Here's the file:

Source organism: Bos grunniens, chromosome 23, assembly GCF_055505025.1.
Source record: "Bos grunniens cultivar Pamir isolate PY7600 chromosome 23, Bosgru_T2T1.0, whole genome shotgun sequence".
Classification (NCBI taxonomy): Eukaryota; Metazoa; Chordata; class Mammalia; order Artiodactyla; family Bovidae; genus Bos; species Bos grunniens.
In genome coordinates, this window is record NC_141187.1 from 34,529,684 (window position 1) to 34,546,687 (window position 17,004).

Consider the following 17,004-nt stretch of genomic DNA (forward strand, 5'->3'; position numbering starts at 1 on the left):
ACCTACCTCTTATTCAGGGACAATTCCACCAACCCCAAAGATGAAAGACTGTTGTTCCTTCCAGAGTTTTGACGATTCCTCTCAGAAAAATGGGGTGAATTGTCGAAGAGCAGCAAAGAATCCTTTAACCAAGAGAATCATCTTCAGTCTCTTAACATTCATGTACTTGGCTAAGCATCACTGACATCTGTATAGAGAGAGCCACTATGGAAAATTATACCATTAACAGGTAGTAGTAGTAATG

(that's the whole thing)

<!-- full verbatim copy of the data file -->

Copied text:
Source organism: Bos grunniens, chromosome 23, assembly GCF_055505025.1.
Source record: "Bos grunniens cultivar Pamir isolate PY7600 chromosome 23, Bosgru_T2T1.0, whole genome shotgun sequence".
Classification (NCBI taxonomy): Eukaryota; Metazoa; Chordata; class Mammalia; order Artiodactyla; family Bovidae; genus Bos; species Bos grunniens.
In genome coordinates, this window is record NC_141187.1 from 34,529,684 (window position 1) to 34,546,687 (window position 17,004).

Consider the following 17,004-nt stretch of genomic DNA (forward strand, 5'->3'; position numbering starts at 1 on the left):
ACCTACCTCTTATTCAGGGACAATTCCACCAACCCCAAAGATGAAAGACTGTTGTTCCTTCCAGAGTTTTGACGATTCCTCTCAGAAAAATGGGGTGAATTGTCGAAGAGCAGCAAAGAATCCTTTAACCAAGAGAATCATCTTCAGTCTCTTAACATTCATGTACTTGGCTAAGCATCACTGACATCTGTATAGAGAGAGCCACTATGGAAAATTATACCATTAACAGGTAGTAGTAGTAATG